US beats Pakistan in World Cup cricket shocker

In their Group A game, the US pulled off a sensational win against Pakistan in a thrilling match in which the score was tied at 159 runs each after the regular 20 overs but then won 18-13 in the ‘super over’ tie-breaker. It is hard to think of a good comparison that would give those who do not follow cricket a sense of how big an upset this was. It is like a college football team beating an NFL team, since the US team consists of amateurs who have regular jobs while the Pakistanis are seasoned professionals who do this for a living.

The US is participating in the World Cup for the first time and only because it got an automatic entry because it is a co-host. Pakistan, on the other hand, is a perennial powerhouse that made it to the finals of the last World Cup and its match next week against favorites India is expected to draw a viewership that is five times that of the Super Bowl, while this is the just the second game ever for the US. In their first Group A match the US defeated Canada and they still have to play India and Ireland in their group. For them to defeat India would be for lightning to strike twice but defeating Ireland is not unrealistic and if they do so, they would likely end up second in their group next to India and thus qualify for the next round. Part of the reason that the US was chosen to co-host this World Cup with West Indies was to help popularize the sport in this country and this win will undoubtedly help in that effort. This win has already created considerable media coverage.

Cricket is the second most popular sport in the world but can it appeal to a mass US audience? It has long been held to be unlikely and the reasons given are many. It was said to be too slow, that the games take too long, and that the fact that a game can end in a no-decision was a real turn-off. Those criticisms have validity when applied to the traditional form of the game that lasts for several days (five in the case of international (‘Test’) matches that are favored by purists) but none of them apply to the T20 format that has become increasingly popular.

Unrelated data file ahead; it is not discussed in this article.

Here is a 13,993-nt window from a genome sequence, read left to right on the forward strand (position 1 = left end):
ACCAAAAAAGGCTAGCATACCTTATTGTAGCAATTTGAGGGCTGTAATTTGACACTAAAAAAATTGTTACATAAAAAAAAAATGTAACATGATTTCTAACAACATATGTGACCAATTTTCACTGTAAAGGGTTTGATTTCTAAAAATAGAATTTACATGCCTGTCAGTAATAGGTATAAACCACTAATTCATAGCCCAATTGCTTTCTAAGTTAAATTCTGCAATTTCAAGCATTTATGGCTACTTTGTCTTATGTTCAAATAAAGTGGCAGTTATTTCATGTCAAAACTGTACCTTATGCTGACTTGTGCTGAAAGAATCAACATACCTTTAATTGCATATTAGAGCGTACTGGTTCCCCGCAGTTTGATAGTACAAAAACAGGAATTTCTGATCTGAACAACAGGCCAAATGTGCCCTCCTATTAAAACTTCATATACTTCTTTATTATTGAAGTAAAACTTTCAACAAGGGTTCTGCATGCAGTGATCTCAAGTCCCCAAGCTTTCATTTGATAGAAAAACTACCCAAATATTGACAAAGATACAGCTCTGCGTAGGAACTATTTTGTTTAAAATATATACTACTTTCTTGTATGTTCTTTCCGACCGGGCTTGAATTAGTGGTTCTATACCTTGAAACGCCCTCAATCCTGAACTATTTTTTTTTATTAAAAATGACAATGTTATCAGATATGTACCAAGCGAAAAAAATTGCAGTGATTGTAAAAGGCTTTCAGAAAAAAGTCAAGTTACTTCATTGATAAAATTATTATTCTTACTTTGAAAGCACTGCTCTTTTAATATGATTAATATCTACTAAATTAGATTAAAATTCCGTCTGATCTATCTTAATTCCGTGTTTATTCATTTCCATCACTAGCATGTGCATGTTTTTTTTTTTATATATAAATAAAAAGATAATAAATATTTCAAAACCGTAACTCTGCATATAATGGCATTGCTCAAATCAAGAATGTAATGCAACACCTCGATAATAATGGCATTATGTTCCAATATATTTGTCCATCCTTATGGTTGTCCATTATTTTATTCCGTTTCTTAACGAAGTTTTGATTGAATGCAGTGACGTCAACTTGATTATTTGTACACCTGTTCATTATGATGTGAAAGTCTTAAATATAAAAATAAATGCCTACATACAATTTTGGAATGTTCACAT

These games last just about three hours (that seems to be the preferred length for mass sports in the US) and are guaranteed an outcome, since each batting side faces just 20 ‘overs’ (i.e. 120 deliveries) and the side that scores more runs in that quota wins. It is high scoring, something that US audiences seem to desire (the criticism leveled against soccer in the US is that scoring is rare) with teams routinely scoring 150 or more runs.

As to being too slow, I am baffled by that criticism since American football and baseball, so popular, are both excruciatingly slow. If one defines ‘action’ as the amount of time when the ball is actually in play, baseball has just about 18 minutes of it. Football is even worse, with just 11 minutes of action. Soccer, by contrast, has about 58 minutes.